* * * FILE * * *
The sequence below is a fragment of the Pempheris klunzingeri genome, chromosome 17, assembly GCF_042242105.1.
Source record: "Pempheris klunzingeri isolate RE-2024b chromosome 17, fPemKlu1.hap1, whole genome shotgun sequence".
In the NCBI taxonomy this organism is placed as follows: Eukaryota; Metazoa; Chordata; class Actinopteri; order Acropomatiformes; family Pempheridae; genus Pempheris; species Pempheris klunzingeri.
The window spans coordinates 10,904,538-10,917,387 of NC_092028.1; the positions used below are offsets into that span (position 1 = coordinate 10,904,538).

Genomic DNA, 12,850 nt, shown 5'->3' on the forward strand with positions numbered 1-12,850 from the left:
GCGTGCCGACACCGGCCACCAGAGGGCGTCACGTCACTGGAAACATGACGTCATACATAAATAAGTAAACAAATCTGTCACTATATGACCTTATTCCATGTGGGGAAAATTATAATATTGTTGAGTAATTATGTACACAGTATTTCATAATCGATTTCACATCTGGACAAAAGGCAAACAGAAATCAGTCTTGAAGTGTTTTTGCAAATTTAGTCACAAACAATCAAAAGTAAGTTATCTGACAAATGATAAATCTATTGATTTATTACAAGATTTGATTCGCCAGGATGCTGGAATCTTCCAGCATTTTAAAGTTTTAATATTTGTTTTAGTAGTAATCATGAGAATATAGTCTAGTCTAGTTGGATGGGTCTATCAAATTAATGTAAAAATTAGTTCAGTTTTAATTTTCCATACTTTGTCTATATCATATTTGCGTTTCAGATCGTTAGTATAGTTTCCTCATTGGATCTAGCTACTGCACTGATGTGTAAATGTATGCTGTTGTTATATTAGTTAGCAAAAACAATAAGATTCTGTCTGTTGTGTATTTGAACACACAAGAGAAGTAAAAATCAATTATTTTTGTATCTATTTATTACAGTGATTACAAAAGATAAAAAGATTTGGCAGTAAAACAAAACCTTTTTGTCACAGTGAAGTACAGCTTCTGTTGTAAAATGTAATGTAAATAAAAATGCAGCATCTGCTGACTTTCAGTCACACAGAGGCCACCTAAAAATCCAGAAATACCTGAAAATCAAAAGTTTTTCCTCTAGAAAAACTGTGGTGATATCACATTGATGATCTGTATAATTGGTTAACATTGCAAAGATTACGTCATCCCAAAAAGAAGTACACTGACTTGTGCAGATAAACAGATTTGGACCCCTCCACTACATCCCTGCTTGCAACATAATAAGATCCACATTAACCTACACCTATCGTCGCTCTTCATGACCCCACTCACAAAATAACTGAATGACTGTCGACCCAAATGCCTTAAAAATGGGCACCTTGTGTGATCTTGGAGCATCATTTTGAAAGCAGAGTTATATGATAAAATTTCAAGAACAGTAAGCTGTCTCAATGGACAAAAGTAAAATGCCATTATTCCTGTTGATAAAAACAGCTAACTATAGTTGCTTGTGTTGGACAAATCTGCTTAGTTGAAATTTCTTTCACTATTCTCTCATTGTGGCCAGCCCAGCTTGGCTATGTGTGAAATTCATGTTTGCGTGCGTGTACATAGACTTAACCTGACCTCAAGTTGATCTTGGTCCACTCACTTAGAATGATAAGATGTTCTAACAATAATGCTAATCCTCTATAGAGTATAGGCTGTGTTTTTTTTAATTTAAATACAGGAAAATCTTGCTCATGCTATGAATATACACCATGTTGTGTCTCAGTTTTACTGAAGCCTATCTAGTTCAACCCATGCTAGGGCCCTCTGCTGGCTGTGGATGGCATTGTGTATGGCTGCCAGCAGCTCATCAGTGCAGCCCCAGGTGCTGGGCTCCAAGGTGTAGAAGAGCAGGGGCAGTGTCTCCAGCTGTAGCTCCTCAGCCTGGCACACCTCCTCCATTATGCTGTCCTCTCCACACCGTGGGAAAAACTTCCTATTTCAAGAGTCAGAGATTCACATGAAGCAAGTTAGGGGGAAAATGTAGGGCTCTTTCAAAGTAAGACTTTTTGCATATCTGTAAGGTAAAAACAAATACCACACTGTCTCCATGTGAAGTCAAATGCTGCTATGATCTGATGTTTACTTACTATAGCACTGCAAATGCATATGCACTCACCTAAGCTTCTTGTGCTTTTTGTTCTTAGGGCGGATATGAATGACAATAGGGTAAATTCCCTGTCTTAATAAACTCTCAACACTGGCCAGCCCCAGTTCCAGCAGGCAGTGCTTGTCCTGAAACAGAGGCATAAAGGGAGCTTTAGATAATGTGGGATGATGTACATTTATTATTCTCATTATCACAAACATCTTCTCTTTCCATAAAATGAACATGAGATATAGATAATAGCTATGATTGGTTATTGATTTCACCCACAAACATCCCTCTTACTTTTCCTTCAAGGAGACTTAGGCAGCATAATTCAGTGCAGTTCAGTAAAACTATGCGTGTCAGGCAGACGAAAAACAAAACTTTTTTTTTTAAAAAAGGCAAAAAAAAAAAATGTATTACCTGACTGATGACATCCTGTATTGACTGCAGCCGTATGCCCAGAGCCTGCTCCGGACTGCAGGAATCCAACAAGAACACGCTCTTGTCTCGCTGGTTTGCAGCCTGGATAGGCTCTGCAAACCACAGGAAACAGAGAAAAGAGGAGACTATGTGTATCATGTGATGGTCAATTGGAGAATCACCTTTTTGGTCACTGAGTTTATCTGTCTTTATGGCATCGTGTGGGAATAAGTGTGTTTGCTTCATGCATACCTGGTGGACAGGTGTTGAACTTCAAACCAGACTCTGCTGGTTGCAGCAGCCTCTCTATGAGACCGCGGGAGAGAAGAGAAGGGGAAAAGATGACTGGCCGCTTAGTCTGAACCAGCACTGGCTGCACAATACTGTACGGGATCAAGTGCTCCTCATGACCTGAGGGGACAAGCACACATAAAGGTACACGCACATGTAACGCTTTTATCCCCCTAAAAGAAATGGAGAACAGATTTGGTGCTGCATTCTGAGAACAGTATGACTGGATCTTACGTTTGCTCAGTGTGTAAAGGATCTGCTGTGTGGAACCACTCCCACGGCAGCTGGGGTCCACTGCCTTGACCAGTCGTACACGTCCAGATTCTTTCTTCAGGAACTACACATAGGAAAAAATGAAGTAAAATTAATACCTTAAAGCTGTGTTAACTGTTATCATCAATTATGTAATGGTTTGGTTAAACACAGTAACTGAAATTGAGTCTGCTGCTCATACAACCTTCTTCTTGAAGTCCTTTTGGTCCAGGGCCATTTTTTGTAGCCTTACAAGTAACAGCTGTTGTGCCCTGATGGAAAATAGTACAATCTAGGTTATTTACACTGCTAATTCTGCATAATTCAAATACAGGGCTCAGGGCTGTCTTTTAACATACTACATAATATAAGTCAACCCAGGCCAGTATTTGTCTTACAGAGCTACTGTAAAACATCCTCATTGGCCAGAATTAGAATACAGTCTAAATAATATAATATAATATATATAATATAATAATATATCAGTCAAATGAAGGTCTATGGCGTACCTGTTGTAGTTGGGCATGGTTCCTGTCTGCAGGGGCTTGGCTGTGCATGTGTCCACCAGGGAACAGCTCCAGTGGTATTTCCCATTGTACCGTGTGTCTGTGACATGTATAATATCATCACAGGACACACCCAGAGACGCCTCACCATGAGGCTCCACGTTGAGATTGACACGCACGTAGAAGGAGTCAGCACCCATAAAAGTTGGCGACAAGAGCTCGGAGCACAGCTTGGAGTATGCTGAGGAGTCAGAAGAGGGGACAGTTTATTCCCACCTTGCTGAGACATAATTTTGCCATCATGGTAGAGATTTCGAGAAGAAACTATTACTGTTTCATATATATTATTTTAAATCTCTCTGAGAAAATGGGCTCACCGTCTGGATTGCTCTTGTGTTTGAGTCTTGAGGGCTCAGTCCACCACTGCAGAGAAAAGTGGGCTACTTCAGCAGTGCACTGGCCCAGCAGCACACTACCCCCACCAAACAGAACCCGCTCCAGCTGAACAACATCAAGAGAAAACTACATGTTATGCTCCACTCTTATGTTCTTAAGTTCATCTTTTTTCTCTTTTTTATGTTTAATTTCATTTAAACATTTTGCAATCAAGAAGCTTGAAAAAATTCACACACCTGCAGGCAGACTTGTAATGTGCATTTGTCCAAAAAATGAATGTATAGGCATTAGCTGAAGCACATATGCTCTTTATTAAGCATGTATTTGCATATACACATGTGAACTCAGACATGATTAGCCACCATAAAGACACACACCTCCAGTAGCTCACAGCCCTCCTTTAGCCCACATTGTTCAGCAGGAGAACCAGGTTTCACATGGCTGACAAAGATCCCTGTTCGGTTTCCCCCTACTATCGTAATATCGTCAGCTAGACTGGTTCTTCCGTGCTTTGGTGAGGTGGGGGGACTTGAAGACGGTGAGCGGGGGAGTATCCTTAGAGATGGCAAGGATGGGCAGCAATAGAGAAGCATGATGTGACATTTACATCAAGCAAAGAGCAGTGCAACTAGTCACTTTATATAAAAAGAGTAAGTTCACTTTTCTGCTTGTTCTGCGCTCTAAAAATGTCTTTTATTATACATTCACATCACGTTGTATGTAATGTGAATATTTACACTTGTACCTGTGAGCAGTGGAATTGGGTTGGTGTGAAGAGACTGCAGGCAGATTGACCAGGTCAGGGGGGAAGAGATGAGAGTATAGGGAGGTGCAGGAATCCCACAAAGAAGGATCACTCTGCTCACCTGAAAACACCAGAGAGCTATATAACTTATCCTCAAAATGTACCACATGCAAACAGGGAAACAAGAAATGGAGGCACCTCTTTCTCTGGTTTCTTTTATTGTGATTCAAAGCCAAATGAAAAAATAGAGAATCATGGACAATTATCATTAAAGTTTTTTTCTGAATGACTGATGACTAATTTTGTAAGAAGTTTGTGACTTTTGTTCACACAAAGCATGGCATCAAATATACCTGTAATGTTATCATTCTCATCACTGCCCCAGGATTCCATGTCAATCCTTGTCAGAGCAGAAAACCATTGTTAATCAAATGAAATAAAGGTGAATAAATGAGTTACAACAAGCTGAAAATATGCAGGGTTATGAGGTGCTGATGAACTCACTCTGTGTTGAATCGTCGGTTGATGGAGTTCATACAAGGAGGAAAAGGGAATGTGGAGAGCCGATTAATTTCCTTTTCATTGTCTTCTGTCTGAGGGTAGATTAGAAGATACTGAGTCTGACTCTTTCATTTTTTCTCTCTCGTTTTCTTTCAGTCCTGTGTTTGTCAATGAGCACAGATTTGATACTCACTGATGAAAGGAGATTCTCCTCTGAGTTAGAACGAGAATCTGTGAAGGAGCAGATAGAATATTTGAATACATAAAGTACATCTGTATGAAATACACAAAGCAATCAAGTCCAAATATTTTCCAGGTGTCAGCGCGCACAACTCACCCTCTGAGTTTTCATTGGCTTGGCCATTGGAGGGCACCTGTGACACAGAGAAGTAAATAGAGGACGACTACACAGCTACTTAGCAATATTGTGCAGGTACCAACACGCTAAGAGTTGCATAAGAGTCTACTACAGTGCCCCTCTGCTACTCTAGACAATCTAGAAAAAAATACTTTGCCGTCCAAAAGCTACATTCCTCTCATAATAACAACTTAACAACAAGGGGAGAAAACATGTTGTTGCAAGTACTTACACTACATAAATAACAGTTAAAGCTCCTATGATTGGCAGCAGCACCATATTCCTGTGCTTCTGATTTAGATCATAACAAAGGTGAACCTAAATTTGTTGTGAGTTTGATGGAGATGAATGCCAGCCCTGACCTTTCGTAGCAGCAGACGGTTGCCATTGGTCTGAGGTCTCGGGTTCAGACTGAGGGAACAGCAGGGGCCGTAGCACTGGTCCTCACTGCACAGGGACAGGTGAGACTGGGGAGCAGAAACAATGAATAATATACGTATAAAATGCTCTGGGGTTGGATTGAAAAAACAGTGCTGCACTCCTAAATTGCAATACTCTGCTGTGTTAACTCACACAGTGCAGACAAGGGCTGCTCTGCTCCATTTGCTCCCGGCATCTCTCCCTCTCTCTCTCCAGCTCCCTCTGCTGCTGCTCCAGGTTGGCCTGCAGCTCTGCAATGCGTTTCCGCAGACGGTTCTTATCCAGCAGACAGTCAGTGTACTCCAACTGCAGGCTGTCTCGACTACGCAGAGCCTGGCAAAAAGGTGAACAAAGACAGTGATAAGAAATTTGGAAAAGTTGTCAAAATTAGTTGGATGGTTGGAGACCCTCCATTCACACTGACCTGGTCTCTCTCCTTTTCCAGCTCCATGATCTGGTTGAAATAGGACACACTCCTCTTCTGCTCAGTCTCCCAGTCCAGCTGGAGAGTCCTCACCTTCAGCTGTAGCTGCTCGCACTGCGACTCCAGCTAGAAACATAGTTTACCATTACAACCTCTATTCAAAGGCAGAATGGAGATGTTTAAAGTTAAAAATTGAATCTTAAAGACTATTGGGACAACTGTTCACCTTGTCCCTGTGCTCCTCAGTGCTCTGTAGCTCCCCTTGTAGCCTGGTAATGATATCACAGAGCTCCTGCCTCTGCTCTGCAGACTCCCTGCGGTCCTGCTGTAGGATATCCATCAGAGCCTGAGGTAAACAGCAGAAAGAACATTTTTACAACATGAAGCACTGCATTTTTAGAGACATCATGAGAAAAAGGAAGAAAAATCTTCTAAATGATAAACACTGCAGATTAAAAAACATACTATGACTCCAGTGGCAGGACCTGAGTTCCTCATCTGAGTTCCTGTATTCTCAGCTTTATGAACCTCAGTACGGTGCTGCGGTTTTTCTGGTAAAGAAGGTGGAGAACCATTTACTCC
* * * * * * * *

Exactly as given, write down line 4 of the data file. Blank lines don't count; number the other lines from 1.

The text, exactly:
The window spans coordinates 10,904,538-10,917,387 of NC_092028.1; the positions used below are offsets into that span (position 1 = coordinate 10,904,538).